Film Photography | Daily Life

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I’ve been trying to keep a camera on me most days these days. Usually a small compact or something that fits snugly over my shoulder without adding too much weight or occupying too much thought while I’m out and about. More of a simple exercise in simply seeing the world. I’ve been trying to capture more movement, to see my surroundings more as a cinematographer might. Reading more film theory and editing concepts and trying to apply that to stills and street scenes from daily life. Studying rigid forms in an attempt to be a bit looser I guess, mostly with the belief that art is a kind of struggle in contrasts. Blah blah blah.┬áSo anyway, here are a few photographs from Bangkok, Chiang Mai, and Hong Kong. All shot on black & white film since the break of 2017.

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The Evening Redness in the East

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The foreboding mountainous landscapes of northern Vietnam are grim and beautiful and mysterious and every time I travel through Ha Giang Province I’m reminded of all of this and more. Last month, I took a road trip there with little more than a great friend, an old motorbike, a few small cameras, and a bag film of expired film. Here’s one quick picture. Blood red and blurry. More to come.

South Africa Panorama

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I just developed some old film from Cape Town, South Africa. I left it out for a few months, open to the sun and heat and humidity of northern Vietnam. So now all the numbers from the film paper have burned through and mold has started to grow on all of the images, giving them an aged, washed-out kind of feel. I like it for the few photographs from the trip that I like. Here’s a homemade panorama from the tip of the continent.

North Korea in Hideous Distortion

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Never before or since my short trip to North Korea have I felt so perplexed about the realities of a country. It’s easy to know certain things: it’s a hermit nation, it’s citizens have little to no access to the outside world, it’s been run by a family of despots since the end of the Korean War, and it seemingly revels in its own bad behavior, taunting the world but stopping just short of biting the hands that feed it. But like all things worth exploring, what’s on the surface can be a very shallow reflection of the place as a whole.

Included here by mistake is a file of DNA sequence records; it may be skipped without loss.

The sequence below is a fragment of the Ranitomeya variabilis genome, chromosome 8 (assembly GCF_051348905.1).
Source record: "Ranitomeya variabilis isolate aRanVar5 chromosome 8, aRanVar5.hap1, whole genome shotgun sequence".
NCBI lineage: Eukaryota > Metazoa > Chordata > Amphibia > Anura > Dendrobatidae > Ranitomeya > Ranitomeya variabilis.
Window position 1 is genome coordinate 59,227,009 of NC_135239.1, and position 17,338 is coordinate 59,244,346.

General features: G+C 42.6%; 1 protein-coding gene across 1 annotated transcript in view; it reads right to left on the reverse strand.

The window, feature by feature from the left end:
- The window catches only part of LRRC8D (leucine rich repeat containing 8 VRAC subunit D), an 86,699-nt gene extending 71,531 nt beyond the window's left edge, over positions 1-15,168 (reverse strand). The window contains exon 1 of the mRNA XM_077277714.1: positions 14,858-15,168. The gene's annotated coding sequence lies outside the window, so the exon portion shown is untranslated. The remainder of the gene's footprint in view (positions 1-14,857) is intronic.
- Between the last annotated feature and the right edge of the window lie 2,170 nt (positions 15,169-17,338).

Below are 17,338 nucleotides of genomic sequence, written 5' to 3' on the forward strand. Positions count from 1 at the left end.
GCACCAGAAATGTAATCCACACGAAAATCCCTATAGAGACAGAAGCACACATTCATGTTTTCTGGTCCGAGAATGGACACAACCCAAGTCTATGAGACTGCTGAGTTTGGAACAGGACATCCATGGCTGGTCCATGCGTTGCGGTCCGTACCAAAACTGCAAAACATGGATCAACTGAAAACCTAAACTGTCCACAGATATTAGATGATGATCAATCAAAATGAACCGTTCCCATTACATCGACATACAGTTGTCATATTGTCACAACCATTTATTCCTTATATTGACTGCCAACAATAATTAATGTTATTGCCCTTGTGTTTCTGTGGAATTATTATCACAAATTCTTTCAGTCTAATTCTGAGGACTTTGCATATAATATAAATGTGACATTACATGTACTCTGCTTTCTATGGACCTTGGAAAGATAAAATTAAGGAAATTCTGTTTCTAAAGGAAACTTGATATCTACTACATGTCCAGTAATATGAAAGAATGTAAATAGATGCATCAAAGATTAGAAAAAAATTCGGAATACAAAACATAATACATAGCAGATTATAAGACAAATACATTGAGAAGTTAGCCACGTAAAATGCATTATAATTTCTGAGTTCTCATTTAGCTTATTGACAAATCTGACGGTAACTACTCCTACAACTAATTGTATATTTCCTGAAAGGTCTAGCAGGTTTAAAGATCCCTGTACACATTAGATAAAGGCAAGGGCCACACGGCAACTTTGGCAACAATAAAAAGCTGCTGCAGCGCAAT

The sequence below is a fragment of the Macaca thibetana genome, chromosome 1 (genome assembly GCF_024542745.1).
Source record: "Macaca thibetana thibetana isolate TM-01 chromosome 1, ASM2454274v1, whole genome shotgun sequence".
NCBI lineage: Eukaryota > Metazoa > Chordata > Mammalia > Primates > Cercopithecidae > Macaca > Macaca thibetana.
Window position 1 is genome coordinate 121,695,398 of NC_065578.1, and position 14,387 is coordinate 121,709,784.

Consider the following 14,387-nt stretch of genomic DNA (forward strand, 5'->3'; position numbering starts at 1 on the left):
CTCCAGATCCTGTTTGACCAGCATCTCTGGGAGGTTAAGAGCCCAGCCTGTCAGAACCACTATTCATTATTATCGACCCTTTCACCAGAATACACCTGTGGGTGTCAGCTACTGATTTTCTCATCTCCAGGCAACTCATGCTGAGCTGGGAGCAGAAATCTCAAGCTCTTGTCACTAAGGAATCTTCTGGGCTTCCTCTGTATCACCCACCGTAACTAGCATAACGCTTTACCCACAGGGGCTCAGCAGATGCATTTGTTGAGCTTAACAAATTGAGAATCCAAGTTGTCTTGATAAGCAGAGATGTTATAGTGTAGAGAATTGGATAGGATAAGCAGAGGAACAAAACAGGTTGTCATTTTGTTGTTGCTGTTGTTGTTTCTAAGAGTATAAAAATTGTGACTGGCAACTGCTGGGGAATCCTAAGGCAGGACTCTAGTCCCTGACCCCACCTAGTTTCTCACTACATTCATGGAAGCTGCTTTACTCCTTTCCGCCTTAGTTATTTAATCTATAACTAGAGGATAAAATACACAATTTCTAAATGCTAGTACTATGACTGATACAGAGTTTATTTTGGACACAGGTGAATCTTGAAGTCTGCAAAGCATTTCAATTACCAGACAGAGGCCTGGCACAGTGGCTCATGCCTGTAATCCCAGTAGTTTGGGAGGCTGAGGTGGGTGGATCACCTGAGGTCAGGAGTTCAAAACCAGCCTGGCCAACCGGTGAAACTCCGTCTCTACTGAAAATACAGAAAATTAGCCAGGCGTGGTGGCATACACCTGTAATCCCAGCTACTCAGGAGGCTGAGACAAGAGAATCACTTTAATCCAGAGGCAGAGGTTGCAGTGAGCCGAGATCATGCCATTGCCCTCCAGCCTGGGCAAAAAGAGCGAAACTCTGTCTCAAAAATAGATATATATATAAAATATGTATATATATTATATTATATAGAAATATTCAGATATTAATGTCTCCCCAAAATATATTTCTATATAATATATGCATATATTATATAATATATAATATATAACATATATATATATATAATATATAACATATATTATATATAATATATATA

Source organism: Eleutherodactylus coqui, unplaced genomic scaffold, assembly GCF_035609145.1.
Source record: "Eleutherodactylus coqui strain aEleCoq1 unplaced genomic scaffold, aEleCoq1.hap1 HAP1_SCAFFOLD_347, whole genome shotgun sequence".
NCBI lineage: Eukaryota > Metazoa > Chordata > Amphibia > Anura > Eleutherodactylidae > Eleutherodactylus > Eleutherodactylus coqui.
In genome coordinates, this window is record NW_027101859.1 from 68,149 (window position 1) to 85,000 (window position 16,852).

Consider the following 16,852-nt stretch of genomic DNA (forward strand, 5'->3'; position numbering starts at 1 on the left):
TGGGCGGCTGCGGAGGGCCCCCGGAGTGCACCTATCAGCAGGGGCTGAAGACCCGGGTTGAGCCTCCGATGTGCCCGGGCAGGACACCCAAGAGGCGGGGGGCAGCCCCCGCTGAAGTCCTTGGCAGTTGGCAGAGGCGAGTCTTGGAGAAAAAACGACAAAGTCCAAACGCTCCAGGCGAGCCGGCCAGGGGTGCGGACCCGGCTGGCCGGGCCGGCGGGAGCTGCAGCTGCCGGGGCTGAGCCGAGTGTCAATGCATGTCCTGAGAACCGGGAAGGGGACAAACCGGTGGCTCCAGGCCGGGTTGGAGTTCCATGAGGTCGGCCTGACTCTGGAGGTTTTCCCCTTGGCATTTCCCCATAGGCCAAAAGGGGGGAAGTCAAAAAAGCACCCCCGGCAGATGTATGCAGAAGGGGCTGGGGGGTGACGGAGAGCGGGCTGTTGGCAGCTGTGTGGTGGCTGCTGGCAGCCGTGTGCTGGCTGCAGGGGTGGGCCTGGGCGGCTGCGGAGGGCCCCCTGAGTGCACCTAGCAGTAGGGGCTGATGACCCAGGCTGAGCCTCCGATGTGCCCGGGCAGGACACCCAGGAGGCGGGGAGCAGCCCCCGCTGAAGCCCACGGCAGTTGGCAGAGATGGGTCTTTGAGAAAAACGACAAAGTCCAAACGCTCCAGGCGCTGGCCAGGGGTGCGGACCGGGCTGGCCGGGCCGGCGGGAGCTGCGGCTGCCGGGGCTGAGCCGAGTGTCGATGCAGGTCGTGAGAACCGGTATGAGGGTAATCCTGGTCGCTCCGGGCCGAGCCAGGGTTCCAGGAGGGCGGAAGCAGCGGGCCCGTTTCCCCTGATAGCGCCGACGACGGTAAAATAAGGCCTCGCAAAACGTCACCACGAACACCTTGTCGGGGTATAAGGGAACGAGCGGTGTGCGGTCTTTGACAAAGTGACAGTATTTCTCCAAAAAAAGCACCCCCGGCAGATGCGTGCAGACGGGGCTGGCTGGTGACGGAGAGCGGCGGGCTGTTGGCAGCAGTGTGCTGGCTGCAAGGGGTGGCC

During my few days in country, I met some of the nicest, most intelligent people I’ve ever had the pleasure of speaking with. North Koreans, born and raised. They would talk to me about the US’s foreign policies, about Vietnam’s peculiar brand of communism, and about many other things, but they would never talk about their own country. Except to say how great their Dear & Great Leaders were, or to proclaim how they wanted for nothing in North Korea. Which, well. Obviously. It made for a perplexing read on things. Lines were blurred from the start. I would see the same people over and over again. The man in the park was also the man in the museum. That family over there was having a picnic in the woods the day before. Maybe. I think. I don’t know. In a nation where every piece of reality seems fabricated, where is the final line drawn?

So that’s what I tried to show in the photographs I took. An unreal reality. A constant fog over the eyes. Blurred edges. Shadowy figures. A constant kind of questioning. But even now, so far removed from it, I have no idea what I really saw.

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